Recently the American Association of State Highway and Transportation Officials (AASHTO) released its 2021 National Compensation Matrix (NCM). The NCM is a beneficial tool for the architecture and engineering industry, helping firms to demonstrate FAR compliance.
What are the compliance requirements?
Per AASHTO, (actually it’s the FAR), the State Department of Transportations (DOTs) must obtain reasonable assurance that executive compensation costs claimed by engineering consultants are both reasonable and allowable. To meet this requirement, a firm may either use multiple surveys to compute reasonable compensation OR use the NCM.
One of the major elements of a FAR overhead rate is allowable compensation, and for years executive compensation has been a topic of intense discussions and court cases. In fact, the criteria established in the Techplan and Information Systems Armed Services Board of Contract Appeals cases became the gold standard, or at least the acceptable method, for determining reasonable executive compensation in accordance with FAR 31.205-6(b)(2). The Defense Contract Audit Agency (DCAA) continues to use this method. Meanwhile, the Ohio Department of Transportation (ODOT) developed their own compensation matrix based on compensation data in the ERI, PSMJ, and Dietrich salary surveys. Ohio consultants could use the matrix and eliminate most discussions.
There was a movement within AASHTO to modify the ODOT compensation matrix and adapt it for all consultants. Some, including myself, were not in favor of this process because it took away the consultants’ right and responsibility to establish their reasonable compensation and empowered the government to dictate reasonable levels. Specifically, I was concerned about the ability of a consultant to achieve superior levels of compensation. High-performing firms deserve high-performing compensation.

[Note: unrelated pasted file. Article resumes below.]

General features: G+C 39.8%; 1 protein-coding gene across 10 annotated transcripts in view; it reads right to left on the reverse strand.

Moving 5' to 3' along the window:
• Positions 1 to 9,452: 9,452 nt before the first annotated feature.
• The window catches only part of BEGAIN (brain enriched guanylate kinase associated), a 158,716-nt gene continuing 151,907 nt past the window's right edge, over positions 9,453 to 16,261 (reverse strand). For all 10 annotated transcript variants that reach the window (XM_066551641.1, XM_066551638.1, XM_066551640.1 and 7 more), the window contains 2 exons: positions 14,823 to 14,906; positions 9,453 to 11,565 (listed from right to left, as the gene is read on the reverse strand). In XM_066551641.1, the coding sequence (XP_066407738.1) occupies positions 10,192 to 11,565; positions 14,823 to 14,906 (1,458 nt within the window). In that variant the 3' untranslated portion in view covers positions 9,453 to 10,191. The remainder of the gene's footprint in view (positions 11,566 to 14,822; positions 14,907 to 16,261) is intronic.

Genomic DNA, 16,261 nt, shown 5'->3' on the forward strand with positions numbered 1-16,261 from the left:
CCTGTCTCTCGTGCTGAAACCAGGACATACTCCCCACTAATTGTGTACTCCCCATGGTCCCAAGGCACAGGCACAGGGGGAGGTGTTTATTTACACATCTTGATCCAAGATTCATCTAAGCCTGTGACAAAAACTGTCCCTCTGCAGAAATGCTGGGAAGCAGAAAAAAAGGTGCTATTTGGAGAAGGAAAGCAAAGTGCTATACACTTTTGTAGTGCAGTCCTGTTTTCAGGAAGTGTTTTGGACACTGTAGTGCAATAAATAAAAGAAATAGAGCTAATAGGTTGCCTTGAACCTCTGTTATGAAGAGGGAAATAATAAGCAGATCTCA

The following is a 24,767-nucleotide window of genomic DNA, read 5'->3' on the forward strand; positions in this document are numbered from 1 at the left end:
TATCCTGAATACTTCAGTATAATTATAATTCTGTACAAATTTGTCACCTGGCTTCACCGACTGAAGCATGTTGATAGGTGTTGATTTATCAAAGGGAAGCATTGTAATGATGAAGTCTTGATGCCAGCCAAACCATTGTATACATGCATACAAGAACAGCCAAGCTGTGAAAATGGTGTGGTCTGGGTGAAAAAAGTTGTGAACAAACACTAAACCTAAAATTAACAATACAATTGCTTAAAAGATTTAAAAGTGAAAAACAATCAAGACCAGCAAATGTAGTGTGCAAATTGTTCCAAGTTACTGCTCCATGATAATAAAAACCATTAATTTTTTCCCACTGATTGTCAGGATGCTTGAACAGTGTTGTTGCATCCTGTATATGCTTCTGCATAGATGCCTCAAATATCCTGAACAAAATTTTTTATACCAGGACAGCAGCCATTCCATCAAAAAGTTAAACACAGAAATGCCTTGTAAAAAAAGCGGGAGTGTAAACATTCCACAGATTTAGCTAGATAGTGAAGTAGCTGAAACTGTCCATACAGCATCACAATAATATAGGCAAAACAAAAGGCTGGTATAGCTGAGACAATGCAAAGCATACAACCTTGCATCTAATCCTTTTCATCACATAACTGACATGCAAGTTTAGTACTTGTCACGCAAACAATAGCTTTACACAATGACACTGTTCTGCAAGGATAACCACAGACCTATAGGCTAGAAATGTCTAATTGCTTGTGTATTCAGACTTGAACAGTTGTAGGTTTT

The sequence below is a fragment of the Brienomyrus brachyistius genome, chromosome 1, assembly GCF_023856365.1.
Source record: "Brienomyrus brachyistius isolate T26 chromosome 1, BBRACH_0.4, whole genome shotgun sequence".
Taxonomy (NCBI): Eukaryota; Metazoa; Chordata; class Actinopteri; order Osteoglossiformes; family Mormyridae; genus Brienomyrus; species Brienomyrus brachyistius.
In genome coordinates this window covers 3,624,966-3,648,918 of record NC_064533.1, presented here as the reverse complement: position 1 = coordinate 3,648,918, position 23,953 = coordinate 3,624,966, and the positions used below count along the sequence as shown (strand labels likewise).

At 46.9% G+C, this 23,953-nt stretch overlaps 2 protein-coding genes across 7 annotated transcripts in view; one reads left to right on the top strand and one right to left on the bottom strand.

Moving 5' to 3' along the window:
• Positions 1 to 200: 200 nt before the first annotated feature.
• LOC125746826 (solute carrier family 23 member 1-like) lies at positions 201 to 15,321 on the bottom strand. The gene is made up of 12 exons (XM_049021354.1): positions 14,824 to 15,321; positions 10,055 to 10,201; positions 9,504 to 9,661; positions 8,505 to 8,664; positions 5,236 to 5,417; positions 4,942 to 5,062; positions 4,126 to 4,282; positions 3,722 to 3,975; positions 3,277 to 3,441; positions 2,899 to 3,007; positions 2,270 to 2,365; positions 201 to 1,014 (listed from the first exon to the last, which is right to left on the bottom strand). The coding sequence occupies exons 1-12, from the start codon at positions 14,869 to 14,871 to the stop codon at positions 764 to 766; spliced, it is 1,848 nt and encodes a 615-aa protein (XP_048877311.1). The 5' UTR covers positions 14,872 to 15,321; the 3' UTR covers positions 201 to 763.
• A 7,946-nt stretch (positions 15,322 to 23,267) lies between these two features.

Where We Ended Up
Ultimately, a compensation matrix task force was formed, the NCM was created, and I was thrilled. Why, you ask? As mentioned earlier, a firm’s ability to achieve superior performance was the primary objection of the process. The compensation matrix is different from its source surveys in that the matrix uses gross revenues to compute reasonable compensation, while the surveys mentioned use number of employees. This is significant because firms who are typically the prime on a contract receive a boost because number of employees equates to net revenue, not gross. The result is compensation that is above the median but below the 75th percentile. Firms can still use the old method to achieve the 75th percentile, but there is a risk. When firms have less than average performance, the DOT will require the continued use of the compensation surveys, thus lower compensation.
The whimper of this year’s matrix update is the method by which it was updated. The 2021 matrix is just an update of the 2020 version with an inflation factor. Still, it is an important tool to use since the compensation levels are higher than the 2020 version and DCAA’s method.
Please contact me if you need assistance in leveraging this NCM or other tools to develop your FAR-allowable overhead rates.
Over his 35+ year career, T. Wayne has established himself as a respected thought leader in the architecture and engineering industry. As the founder of T. Wayne Owens & Associates, PC, Wayne honed his skills providing consulting, auditing, and financial management services for firms nationally as well as serving as CFO of an architectural firm. You can frequently find him presenting to national audiences on his favorite industry topics including AE auditing and financial management, the AASHTO Uniform Audit & Accounting Guide, FAR overhead rates, government contracting, and project accounting.